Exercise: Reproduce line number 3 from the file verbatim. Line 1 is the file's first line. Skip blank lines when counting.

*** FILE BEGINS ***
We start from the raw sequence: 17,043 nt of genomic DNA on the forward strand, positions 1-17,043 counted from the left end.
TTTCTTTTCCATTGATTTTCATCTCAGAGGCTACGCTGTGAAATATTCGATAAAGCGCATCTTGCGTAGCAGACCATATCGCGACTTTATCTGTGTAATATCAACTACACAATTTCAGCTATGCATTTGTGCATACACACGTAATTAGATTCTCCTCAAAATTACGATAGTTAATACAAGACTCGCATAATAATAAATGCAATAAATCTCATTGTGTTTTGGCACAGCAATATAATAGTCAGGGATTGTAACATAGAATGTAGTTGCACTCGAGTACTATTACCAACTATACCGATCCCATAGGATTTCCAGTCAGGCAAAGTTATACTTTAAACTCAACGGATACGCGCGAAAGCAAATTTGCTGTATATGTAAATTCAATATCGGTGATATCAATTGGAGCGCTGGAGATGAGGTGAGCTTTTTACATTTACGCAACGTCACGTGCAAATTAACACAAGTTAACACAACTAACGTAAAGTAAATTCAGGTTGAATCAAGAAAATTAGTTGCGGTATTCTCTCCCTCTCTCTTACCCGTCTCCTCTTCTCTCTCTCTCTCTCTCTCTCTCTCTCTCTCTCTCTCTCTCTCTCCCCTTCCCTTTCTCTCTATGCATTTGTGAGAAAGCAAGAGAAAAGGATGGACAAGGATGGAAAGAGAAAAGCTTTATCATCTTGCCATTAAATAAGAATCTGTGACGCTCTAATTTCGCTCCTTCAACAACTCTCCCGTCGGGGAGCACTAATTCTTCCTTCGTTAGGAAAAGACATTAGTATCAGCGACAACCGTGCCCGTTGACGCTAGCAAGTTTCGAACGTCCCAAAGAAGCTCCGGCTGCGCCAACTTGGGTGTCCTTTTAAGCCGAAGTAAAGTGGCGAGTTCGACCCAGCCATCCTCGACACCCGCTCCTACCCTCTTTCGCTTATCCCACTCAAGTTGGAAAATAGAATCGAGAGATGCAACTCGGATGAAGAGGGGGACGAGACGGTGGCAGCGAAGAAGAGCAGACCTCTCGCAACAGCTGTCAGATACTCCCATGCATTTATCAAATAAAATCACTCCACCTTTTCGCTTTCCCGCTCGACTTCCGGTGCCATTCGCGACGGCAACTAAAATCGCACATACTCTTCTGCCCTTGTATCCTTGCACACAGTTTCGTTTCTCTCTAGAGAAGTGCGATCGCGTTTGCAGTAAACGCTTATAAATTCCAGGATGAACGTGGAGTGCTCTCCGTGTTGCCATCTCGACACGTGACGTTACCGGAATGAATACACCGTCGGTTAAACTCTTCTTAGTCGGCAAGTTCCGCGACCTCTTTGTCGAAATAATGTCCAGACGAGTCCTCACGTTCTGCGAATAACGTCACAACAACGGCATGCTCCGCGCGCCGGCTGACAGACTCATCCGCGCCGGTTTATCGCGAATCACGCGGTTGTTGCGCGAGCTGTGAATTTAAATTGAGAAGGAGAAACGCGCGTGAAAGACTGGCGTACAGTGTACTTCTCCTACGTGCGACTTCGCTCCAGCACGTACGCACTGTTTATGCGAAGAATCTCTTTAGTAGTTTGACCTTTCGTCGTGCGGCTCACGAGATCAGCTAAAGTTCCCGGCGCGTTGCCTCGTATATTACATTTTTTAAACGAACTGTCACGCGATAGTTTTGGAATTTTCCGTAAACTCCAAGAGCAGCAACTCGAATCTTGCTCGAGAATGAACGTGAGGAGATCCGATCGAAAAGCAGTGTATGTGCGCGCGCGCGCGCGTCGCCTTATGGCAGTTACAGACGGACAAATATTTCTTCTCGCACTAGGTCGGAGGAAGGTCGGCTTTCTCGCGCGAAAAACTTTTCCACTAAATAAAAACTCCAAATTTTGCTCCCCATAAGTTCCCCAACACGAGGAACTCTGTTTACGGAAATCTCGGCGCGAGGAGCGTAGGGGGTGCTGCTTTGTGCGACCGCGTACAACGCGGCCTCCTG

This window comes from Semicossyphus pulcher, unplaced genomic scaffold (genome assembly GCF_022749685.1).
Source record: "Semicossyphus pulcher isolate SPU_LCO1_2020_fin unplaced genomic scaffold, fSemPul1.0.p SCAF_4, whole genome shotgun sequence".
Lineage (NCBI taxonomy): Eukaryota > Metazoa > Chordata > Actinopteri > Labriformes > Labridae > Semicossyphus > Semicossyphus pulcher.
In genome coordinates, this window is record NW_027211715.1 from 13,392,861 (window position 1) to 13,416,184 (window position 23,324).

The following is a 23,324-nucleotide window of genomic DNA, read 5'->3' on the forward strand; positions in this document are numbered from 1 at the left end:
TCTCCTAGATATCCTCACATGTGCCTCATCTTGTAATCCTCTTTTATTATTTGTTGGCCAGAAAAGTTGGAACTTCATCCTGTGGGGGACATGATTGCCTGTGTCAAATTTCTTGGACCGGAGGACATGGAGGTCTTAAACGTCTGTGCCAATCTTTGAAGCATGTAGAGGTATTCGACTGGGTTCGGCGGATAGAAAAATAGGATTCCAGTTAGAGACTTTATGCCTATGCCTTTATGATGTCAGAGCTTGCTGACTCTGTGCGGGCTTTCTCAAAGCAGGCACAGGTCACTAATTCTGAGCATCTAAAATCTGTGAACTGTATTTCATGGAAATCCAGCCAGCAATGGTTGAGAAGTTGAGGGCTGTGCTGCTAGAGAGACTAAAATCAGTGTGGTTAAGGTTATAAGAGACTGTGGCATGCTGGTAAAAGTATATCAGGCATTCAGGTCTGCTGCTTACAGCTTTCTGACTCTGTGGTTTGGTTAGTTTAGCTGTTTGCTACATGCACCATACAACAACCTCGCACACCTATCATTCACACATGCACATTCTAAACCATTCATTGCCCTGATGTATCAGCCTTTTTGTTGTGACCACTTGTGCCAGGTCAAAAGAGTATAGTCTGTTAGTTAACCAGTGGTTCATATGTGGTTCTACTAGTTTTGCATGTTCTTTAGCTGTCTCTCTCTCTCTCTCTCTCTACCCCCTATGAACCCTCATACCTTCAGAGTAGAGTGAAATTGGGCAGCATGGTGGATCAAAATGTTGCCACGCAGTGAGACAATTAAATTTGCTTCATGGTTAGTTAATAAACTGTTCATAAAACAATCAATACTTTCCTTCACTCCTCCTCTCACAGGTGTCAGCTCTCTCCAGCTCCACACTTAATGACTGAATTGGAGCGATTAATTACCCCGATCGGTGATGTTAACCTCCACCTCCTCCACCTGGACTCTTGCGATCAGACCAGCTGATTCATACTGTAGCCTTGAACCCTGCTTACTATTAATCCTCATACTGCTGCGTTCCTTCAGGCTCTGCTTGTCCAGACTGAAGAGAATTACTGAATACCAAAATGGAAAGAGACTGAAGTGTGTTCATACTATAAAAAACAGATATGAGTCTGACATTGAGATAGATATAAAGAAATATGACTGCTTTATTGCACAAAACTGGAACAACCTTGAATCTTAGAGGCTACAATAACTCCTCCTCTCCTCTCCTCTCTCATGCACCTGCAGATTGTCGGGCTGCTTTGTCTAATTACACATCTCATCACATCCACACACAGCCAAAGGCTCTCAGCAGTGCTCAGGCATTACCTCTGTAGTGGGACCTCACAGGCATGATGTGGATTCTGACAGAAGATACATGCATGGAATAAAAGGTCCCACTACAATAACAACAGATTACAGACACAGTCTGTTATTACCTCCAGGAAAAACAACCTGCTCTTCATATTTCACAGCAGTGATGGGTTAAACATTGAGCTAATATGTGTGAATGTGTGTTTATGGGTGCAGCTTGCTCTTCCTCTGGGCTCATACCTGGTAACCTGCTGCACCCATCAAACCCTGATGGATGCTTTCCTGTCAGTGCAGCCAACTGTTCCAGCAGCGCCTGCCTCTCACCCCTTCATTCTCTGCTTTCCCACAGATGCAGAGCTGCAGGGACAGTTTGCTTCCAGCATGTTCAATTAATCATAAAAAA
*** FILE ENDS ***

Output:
This window comes from Semicossyphus pulcher, unplaced genomic scaffold (genome assembly GCF_022749685.1).